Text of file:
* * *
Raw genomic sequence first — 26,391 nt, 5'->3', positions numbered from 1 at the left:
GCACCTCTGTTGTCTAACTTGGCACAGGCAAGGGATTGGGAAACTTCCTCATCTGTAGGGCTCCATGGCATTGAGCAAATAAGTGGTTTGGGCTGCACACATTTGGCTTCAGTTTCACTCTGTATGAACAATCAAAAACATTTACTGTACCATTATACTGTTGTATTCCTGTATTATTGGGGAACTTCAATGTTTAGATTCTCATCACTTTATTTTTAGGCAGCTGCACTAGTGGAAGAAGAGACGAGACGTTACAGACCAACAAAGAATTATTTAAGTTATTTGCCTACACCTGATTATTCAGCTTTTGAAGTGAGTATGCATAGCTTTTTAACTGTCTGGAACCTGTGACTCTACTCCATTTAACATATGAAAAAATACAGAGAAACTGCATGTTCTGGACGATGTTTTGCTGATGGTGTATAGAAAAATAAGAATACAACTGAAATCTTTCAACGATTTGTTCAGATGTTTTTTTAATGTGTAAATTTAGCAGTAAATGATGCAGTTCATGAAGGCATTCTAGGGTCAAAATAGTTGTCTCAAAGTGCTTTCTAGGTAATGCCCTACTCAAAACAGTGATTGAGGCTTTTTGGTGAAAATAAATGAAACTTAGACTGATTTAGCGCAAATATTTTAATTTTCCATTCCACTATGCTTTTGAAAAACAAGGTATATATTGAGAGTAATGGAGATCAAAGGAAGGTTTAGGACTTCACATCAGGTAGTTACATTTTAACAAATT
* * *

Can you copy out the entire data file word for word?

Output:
Raw genomic sequence first — 26,391 nt, 5'->3', positions numbered from 1 at the left:
GCACCTCTGTTGTCTAACTTGGCACAGGCAAGGGATTGGGAAACTTCCTCATCTGTAGGGCTCCATGGCATTGAGCAAATAAGTGGTTTGGGCTGCACACATTTGGCTTCAGTTTCACTCTGTATGAACAATCAAAAACATTTACTGTACCATTATACTGTTGTATTCCTGTATTATTGGGGAACTTCAATGTTTAGATTCTCATCACTTTATTTTTAGGCAGCTGCACTAGTGGAAGAAGAGACGAGACGTTACAGACCAACAAAGAATTATTTAAGTTATTTGCCTACACCTGATTATTCAGCTTTTGAAGTGAGTATGCATAGCTTTTTAACTGTCTGGAACCTGTGACTCTACTCCATTTAACATATGAAAAAATACAGAGAAACTGCATGTTCTGGACGATGTTTTGCTGATGGTGTATAGAAAAATAAGAATACAACTGAAATCTTTCAACGATTTGTTCAGATGTTTTTTTAATGTGTAAATTTAGCAGTAAATGATGCAGTTCATGAAGGCATTCTAGGGTCAAAATAGTTGTCTCAAAGTGCTTTCTAGGTAATGCCCTACTCAAAACAGTGATTGAGGCTTTTTGGTGAAAATAAATGAAACTTAGACTGATTTAGCGCAAATATTTTAATTTTCCATTCCACTATGCTTTTGAAAAACAAGGTATATATTGAGAGTAATGGAGATCAAAGGAAGGTTTAGGACTTCACATCAGGTAGTTACATTTTAACAAATT